I just imagine being one of the kids sitting in chapel; listening to these words; listening to Lucy; listening… and just maybe changing my life as a result. Think about that for a minute. By speaking truth. By being Lucy. By being the head of St. Andrew’s for 33 years, how many lives were changed by her courage, by her boldness, by her preaching of the Gospel? How many lives are still being changed?
7 days in to this collection, I’m starting to realize that is her point. Like the Golden Rule a few days back and my own thinking about our #onething, Lucy is pointing us to the best in ourselves. With Christmas looming, this closing line is so compelling, “I am here on this earth to make life better for my friends, my family, my classmates, my school, my world. Advent is a chance to prepare for this way of living.”
Thanks Lucy. You have. You are. And, I will. 🙏🏻🙏🏻
October 6, 2020
Lucy. Disciples. Decisions. That’s how “Faithfully, Lucy” rings out today from Mark 1:14-20. This passage is well known to many of us and especially at St. Andrew’s Episcopal School because it speaks of Andrew, our patron saint, following Jesus.
Lucy points out something really important, though. This wasn’t an easy decision, although it appears to be a very fast one. The disciples weren’t taking a day of vacation at Port A (or the Sea of Galilee in this case). This was their livelihood. What they did. They dropped more than nets. They dropped careers as fishermen. In Peter’s case, Lucy notes he was very likely married.
Lucy talks of her decision to leave Waco to attend the University of Texas at Austin. Her decision to go to Japan. Her decision to lead St. Andrew’s. And, then she says this, “Our lives will never be the same after we make big decisions. My life was never the same after I went to college: a whole new world opened to me…”
As a Fourth Year at UVa, our son, Taylor, is making some big decisions for his future. As a First Year, Kyla, is living into the first weeks of her big decision. And, of course, Katelyn and I, are living in our new home, after selling our home of 23 years this summer, a big decision. Which is why this other line in Lucy’s chapel talk resonates so deeply , “Last but not least, did you pray about it? If you have faith in God and pray for his help, I believe you will see his hand in your decisions.” Amen. 🙏🏻🙏🏻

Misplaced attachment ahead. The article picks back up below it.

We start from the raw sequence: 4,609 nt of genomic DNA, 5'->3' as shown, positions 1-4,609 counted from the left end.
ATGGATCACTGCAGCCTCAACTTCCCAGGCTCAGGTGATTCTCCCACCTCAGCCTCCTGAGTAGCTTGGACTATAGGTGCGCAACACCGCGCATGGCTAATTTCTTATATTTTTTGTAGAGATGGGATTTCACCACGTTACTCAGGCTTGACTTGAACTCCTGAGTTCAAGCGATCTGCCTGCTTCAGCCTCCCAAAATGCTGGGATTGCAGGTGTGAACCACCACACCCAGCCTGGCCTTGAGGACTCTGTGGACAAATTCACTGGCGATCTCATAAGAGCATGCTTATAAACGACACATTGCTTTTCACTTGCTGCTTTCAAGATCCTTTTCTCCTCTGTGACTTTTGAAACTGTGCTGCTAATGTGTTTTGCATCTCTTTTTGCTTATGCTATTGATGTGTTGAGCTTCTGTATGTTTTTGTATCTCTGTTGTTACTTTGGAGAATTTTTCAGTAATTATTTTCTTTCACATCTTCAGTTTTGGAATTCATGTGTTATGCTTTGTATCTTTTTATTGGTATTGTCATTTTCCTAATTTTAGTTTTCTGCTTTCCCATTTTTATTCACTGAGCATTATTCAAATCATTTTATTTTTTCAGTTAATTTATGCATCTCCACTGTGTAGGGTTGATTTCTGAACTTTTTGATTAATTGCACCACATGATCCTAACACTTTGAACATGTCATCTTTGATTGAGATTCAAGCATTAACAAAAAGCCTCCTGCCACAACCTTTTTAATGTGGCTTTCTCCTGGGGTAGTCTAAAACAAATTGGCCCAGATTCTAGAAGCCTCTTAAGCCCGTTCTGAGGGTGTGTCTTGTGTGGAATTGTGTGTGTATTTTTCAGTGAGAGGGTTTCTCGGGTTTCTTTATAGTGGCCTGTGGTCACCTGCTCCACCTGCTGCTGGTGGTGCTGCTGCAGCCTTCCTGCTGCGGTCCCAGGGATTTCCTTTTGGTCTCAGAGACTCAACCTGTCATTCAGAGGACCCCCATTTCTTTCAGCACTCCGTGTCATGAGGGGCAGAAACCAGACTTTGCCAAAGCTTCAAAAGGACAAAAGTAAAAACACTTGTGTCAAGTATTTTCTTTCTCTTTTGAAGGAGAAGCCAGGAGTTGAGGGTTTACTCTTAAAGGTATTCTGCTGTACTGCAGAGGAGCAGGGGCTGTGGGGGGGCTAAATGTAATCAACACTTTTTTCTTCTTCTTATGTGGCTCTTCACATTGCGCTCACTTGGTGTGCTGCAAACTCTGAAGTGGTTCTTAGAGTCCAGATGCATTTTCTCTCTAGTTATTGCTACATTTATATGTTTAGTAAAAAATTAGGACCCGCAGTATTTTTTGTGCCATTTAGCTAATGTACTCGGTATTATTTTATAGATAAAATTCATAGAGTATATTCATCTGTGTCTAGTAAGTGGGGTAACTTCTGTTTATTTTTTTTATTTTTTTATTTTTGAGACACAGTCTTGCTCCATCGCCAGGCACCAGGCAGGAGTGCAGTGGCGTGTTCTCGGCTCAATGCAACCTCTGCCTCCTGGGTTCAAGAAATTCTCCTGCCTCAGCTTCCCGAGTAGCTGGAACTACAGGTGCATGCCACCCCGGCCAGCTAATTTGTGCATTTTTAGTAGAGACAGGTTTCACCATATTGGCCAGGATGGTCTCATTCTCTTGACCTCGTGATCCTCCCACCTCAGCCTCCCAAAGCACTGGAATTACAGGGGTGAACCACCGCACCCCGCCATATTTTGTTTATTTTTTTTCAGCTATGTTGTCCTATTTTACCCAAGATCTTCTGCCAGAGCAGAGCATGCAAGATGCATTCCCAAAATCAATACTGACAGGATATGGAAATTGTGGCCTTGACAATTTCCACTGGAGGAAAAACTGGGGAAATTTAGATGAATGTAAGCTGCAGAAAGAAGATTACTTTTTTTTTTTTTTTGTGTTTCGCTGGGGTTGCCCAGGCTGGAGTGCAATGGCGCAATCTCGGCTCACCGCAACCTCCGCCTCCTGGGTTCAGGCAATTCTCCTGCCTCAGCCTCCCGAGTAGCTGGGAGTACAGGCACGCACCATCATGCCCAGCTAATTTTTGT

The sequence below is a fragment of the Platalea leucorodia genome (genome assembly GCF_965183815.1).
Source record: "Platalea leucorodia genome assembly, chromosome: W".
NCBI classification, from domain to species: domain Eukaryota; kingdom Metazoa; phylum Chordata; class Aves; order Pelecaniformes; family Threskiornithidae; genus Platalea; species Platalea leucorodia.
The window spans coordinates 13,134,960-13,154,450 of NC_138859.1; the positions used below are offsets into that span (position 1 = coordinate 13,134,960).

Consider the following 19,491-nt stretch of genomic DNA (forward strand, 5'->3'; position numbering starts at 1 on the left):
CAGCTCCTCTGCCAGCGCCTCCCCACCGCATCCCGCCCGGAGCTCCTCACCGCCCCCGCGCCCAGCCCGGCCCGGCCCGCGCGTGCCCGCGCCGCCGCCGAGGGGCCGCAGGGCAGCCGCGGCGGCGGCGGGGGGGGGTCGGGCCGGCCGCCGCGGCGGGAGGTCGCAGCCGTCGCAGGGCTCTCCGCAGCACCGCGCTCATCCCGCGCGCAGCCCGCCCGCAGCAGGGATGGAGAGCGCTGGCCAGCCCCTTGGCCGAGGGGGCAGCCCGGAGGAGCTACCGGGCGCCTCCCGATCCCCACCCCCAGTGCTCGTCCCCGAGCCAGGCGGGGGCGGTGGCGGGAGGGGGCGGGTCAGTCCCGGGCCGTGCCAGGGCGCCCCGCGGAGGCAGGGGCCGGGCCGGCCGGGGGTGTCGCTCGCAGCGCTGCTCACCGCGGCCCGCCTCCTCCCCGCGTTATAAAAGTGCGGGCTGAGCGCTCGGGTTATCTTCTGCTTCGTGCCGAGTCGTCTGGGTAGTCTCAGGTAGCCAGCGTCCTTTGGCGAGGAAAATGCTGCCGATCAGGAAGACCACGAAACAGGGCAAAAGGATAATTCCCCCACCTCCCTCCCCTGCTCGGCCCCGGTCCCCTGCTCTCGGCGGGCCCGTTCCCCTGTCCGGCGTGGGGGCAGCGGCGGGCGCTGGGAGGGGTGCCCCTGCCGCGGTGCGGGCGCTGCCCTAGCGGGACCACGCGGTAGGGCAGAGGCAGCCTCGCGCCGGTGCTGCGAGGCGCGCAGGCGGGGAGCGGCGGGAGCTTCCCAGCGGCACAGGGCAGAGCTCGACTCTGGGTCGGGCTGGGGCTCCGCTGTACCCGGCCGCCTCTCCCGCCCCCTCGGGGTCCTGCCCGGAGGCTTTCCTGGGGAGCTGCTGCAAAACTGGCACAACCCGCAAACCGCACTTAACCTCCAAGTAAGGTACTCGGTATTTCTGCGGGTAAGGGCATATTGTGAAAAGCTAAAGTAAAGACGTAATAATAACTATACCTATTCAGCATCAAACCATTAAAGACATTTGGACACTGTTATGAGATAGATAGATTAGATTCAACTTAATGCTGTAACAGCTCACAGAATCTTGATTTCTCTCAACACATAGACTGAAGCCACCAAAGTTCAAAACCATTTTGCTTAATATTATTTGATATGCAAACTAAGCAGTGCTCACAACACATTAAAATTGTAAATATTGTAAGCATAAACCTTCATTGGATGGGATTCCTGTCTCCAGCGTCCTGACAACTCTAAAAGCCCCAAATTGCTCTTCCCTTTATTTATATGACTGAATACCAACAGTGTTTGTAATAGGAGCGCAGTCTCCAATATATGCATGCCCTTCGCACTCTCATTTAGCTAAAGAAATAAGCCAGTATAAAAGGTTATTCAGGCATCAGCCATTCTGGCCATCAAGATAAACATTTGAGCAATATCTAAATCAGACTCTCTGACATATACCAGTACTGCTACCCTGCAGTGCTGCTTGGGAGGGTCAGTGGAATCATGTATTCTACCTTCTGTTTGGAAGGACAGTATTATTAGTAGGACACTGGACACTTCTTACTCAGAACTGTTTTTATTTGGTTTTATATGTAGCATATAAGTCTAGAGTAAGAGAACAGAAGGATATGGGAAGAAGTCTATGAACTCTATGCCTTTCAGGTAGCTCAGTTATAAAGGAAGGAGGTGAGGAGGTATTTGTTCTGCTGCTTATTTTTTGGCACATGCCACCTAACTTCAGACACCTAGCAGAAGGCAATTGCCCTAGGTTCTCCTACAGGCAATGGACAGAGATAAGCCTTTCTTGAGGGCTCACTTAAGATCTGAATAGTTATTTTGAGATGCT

October 7, 2020
OK. I’ll admit it. I had fun picking this photo for today’s “Faithfully, Lucy” installment. Today’s talk from Lucy is based on Mark 6:1-13 and must have been given in the spring, because she is talking about a session with parents where a discussion about seniors leaving for college had been had.
It is a pretty appropriate passage, because it has been about 6 weeks since Kyla left for UVa. We are living this experience. And in several weeks, she and Taylor will be home for Thanksgiving. As Lucy points out, and as Mark pointed out with Jesus, we parents have trouble seeing our children for who they are becoming. We remember them for who they were. Our little ones. The ones we carried. The ones with whom we held their hand to walk to school.
The same was true for Jesus when returning to Nazareth. When he returned and read the scriptures in synagogue, he was asked, “how does he read them with such authority?” Mark 6:3 put it this way, “Isn’t this the carpenter? Isn’t this Mary’s son and the brother of James, Joseph, Judas and Simon? Aren’t his sisters here with us? And they took offense at him.”